Soup’s Off at Community Center

Times Staff Writer

The operator of a Costa Mesa soup kitchen said Tuesday that she will close the facility, which will force hundreds of people to seek help elsewhere.

Merle Hatleberg said the Someone Cares Soup Kitchen at the Rea Community Center will be closed in part to ease neighborhood objections to other community groups at the center. Hatleberg was reacting to the Costa Mesa City Council, which on Monday night voted to close the soup kitchen and vacate the site in response to complaints from neighbors who said the kitchen and other groups based at the center have attracted “undesirables.”

The vote was the outcome of a deal Hatleberg had made earlier to relocate her kitchen as a sacrificial move to try to save the other groups “who provide such essential services.”

“There are too many people coming into the area, everybody agrees on that,” Hatleberg said. “But there are organizations (at the center) like the medical clinic that provide so much to the needy. If my eliminating the 150 people who use my kitchen daily will help, then I think it will be worth the effort.”


While city officials, neighbors and other groups based at the center expressed hope that removal of the kitchen will alleviate strains in the community, almost no one sees the move as a final solution to the conflict.

In fact, until Monday’s decision, most neighbors’ complaints have centered on Share Our Selves, a group that runs a free medical clinic and provides food, clothing and other items to the needy that is also located at Rea Community Center, near Hamilton Street and Meyer Place on the west side of town.

Other groups based at the center include a senior citizen day care center, of which Hatleberg is director, a boys and girls club and High Hopes, which serves brain-damaged patients.

Currently, the SOS food and clothing program is open from 9 a.m. to 3 p.m., and the clinic operates in the early mornings and some evenings. SOS serves more than 200 people daily.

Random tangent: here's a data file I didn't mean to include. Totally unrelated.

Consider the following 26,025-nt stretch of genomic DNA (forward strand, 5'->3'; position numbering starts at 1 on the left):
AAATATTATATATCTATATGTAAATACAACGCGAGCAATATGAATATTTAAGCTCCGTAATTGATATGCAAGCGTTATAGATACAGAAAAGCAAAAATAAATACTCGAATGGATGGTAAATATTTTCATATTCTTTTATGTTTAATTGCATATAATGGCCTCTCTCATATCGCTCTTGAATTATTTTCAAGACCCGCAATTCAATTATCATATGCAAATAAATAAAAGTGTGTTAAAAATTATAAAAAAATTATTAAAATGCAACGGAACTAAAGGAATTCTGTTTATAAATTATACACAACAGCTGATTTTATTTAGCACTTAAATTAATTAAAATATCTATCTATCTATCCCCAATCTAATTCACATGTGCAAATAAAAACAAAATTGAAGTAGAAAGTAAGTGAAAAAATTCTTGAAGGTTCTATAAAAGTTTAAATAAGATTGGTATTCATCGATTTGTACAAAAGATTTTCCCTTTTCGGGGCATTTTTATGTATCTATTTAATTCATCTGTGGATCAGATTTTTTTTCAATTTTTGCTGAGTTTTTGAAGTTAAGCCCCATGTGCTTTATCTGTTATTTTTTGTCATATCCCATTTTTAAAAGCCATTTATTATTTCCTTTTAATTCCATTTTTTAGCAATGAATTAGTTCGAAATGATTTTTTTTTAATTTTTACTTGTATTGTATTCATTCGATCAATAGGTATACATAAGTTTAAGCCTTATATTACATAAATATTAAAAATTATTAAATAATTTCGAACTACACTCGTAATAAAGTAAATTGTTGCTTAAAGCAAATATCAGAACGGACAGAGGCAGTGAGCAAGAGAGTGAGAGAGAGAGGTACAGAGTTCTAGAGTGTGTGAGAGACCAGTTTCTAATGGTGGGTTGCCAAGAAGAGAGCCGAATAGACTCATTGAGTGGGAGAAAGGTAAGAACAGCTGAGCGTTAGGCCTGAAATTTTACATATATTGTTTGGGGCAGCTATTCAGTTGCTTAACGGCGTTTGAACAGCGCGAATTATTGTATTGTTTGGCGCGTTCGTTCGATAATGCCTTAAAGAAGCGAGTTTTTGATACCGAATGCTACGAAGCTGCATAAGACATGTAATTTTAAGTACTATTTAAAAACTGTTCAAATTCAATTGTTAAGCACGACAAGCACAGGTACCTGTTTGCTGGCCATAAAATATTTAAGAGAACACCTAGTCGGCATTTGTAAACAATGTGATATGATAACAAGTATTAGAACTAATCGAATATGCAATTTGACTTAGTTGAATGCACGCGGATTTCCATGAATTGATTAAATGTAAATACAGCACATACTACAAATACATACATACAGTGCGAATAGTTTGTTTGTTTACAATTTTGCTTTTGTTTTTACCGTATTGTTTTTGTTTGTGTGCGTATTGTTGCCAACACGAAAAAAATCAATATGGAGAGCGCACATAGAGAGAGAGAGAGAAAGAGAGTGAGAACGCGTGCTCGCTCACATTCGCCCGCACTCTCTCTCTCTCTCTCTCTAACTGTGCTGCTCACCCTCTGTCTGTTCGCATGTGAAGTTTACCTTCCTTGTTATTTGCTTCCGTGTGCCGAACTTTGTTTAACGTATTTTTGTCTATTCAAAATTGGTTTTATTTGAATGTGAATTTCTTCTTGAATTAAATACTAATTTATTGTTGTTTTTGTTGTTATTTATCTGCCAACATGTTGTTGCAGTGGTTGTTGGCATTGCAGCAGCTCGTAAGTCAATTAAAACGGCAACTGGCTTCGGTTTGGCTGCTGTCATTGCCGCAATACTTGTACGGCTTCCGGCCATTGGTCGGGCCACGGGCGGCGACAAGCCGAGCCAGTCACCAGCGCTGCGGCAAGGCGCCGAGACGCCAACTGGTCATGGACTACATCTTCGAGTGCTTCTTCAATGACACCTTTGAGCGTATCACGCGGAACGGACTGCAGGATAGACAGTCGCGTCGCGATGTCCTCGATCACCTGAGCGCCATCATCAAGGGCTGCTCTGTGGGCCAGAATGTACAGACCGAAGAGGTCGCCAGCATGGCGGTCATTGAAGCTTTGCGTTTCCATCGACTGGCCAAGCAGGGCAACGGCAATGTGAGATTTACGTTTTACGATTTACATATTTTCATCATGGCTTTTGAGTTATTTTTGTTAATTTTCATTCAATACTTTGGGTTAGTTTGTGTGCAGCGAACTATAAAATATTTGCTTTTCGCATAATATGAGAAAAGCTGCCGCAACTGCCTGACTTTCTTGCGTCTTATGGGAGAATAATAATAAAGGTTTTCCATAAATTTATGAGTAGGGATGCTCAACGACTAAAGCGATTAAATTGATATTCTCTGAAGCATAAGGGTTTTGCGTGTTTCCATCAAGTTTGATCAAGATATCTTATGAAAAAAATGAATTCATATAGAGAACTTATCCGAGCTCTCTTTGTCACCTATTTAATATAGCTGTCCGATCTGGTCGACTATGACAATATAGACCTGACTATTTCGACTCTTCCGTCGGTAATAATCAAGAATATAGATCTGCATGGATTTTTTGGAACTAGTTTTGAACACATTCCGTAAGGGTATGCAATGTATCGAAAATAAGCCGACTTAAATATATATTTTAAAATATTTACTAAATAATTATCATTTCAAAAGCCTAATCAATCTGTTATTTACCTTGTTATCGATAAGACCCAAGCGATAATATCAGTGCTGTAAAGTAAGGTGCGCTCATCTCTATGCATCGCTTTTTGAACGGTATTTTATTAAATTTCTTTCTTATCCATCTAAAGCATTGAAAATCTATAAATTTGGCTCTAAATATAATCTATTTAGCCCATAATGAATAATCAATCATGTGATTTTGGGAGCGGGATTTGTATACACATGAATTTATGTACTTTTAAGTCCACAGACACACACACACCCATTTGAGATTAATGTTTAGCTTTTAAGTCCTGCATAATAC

Some criticized Monday’s 3-2 council vote as simply a measure to placate angry neighbors, and as one that would not significantly reduce the numbers of transients and others in the area.

“I don’t think the soup kitchen is responsible for the impact on the neighborhood,” said Councilman Orville Amburgey, who along with Councilman Ed Glasgow voted against its removal. “The council majority joined with SOS and offered the soup kitchen as a sacrificial lamb.”

Amburgey had originally offered a motion to cancel the city’s lease with SOS and order it to move from the center, but that motion was voted down and another ordering the removal of the soup kitchen was passed.

The council also agreed on reassessing conditions in the neighborhood after 90 days to determine if removing the soup kitchen has had an impact.

Opponents of SOS said they are willing to wait and see.

“I think the truth will come out, if SOS is the major problem,” said Barbara Littrell, who lives opposite the center and has urged in the past that SOS be removed. “I feel the only true answer is to remove them, but I will wait and see what happens.”

‘Think We Were Put on Notice’

Proponents of SOS, meanwhile, were not buoyed by the council’s decision.


“I think we were put on notice that SOS needs to look for another place,” said SOS founder and director Jean Forbath. “We are hoping that won’t happen but that seemed to be the tenor of things.”

Forbath said her group has tried to respond to some of the complaints neighbors have voiced by urging clients to seek help elsewhere, but she said many of the residents’ fears are unfounded or exaggerated.

She pointed to a 3-day survey undertaken by a task force formed last October to study the impact of SOS on the neighborhood. Police patrolled the streets around the center every hour from 9 a.m. to 3:30 p.m. and counted about 200 people using SOS services, rather than the several hundred more that neighbors had alleged.

Additionally, according to task force member Keith Van Hold, the city’s director of leisure services, it was found that most SOS clients arrived on foot or by public transportation rather than by car, as many residents had complained, and did not traverse neighborhood streets to get to the center.

But opponents of SOS called the survey meaningless and charged that transients attracted to the center pose a threat to their safety.

A flyer distributed at Monday’s council meeting, for example, alleged that the “high crime problem” in the area was ascribable to SOS, that police responded to more calls in the area than anywhere except South Coast Plaza, and that police agencies throughout the county stake out the area because it is a “known hangout” for criminals. The flyer alleged that clients of SOS were involved in public drunkenness, loitering and littering, and were harassing and frightening women and children.

Not a Hangout, Chief Says

Costa Mesa Police Chief David L. Snowden said Tuesday that “98%" of the allegations are false.


Snowden said that according to crime statistics gathered last September, the area around the Rea Community Center had the second lowest crime rate in the city. The area is not a “well-known hangout for criminals,” he added.